No sooner does the Australia national team 'pinch' a number of A-League players in its never-ending bid to establish itself on the international front than the clubs and media start jumping up and down in howls of protest at the absurdity of it all.
The 18 November international between the Socceroos and Japan in Osaka will deprive the weekend Big Blue between Sydney FC and Melbourne Victory of several key players and possibly diminish the spectacle as a result.
With many national teams also in action on the designated FIFA break, the A-League will lose players to other countries too.
At this stage Mark Milligan and Terry Antonis (both Australia), Kosta Barbarouses (New Zealand), Daniel Georgievski (Macedonia), Marc Janko (Austria) and possibly Ali Abbas (Iraq) will miss the big match at Allianz Stadium.
Needless to say, this has given clubs and the media the impetus to voice their disapproval at Football Federation Australia's failure to implement international breaks in the A-League season to help those teams that provide several players for Socceroos coach Ange Postecoglou and other national teams and protect the appeal and quality of the competition.
Ray Gatt in The Weekend Australian raised several valid points about this unfortunate situation, even citing "an undercurrent of anger that the clubs are forced to field weakened line-ups while players are away on representative duty".
The controversy is not new and Gatt's views are not isolated but they reflect the general mood of the football family.
However what needs to be remembered is that our problem is almost exclusive to countries like Australia where football is not the number one sport and there is not much we can do about it other than stop the A-League.
FFA has explored every avenue to solve the problem and it is safe to say that Australian football in its current form cannot afford international breaks, particularly this season when it hosts the 2015 AFC Asian Cup in January.
The A-League season is in a calendar straightjacket so it must start and finish in a limited window.
Catch-up midweek fixtures are not the answer either because Australian fans, unlike their European and South American counterparts, do not like going to games during the week or watching them on television for that matter.
FFA also is keen to stick with a proven formula.
Half of the A-League's aggregate attendance and television audience comes in the first 10 weeks of the season between October and mid-December and FFA understandably won't halt the competition in that period. The clubs, fans and broadcasters would not want that.
The front-end loading of the season with big fixtures in the 'clean air' between the Australian football and rugby league and cricket seasons is working brilliantly. Since Season 7, when the league first kicked off in October, crowds have gone from an 8400 average in Season 6 to an average of 13,250 in Season 9. Television ratings (pay TV only) went from 44,000 to 84,000. Membership has gone from 51,000 to 96,000.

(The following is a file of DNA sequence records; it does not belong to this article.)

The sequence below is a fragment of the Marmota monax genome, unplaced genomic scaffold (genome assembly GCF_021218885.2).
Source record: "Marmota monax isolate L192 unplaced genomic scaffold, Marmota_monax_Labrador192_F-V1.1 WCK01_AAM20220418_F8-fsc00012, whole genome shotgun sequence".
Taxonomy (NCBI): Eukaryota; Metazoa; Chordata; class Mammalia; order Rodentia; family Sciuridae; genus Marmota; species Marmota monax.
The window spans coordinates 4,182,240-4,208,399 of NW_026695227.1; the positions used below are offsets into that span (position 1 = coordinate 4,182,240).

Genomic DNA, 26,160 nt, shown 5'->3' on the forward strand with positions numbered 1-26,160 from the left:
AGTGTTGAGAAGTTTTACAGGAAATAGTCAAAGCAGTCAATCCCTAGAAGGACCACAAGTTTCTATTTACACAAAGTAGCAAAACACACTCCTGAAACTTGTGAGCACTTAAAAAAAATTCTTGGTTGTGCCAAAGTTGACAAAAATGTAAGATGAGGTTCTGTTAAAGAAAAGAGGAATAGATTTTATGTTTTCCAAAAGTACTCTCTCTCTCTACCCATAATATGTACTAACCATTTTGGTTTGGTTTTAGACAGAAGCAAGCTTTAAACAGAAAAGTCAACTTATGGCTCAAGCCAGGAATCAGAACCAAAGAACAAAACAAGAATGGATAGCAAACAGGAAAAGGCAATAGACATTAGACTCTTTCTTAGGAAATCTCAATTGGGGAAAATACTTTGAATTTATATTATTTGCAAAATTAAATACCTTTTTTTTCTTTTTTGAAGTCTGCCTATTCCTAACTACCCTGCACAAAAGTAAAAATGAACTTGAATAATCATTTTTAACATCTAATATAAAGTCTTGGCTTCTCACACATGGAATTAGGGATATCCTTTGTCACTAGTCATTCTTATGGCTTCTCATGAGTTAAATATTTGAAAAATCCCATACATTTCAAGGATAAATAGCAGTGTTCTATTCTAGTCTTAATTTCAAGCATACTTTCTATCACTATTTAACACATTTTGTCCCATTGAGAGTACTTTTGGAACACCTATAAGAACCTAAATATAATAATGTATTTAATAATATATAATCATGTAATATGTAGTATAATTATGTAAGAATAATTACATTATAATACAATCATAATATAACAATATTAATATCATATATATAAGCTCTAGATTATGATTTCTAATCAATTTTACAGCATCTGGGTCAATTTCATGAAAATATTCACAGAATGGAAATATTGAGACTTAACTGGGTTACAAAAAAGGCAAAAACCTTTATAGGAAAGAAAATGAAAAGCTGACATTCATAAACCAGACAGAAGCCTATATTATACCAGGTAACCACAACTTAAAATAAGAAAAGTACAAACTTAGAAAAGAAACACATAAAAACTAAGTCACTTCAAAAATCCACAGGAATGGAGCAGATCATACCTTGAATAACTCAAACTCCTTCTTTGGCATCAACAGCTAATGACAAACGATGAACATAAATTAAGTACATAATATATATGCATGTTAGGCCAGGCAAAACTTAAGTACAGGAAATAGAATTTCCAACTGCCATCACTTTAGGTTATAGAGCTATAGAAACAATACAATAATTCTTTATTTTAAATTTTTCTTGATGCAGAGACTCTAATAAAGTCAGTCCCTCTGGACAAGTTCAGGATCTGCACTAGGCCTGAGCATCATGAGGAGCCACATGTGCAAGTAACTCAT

FFA also sees playing through FIFA windows as a commercial reality like the salary cap, squad limits and AFC Champions League fixtures affecting the A-League finals. FFA would see the current structure as fundamental to the success and would not want to pull apart a successful strategy and not expect a negative consequence.
This certainly is a challenging scenario for FFA and the league but the biggest challenge is faced by the game itself.
This club versus country problem will not go away yet if the quality of our domestic competition continues to rise and draw even larger crowds and viewers, it would be in a position of strength and it would not matter too much when the A-League starts and finishes its season.
It would then be able to go head to head with the other stronger and more established football codes and map out a longer season to accommodate international breaks and let them worry about our game for a change, assuming they are not doing so already.
This is not pie-in-the-sky stuff because the steady progress of the A-League is very visible and undeniable.
Football might never be the number one sport in Australia, but it is getting close to a point where it can consider itself not that far off its rivals in terms of spectator, viewer and sponsorship numbers.
What we as a football community need to do is have faith in the game's administration to do what's best for the game although we might not always agree on how it goes about things.
There are some highly-qualified people running the game these days and we will all win if football continues to grow, after all.
It's not mission impossible and recent events across Asia have shown quite clearly what can be achieved against all the odds if a spirit of goodwill and teamwork prevails.
And if we accept Australia's difficult situation, stop complaining about things that are beyond the game's control, get our heads down and get on with the job of making do with what we've got and try and raise our standards, who knows what lies around the corner?
So let's lift our game. We can do it as long as we pull together.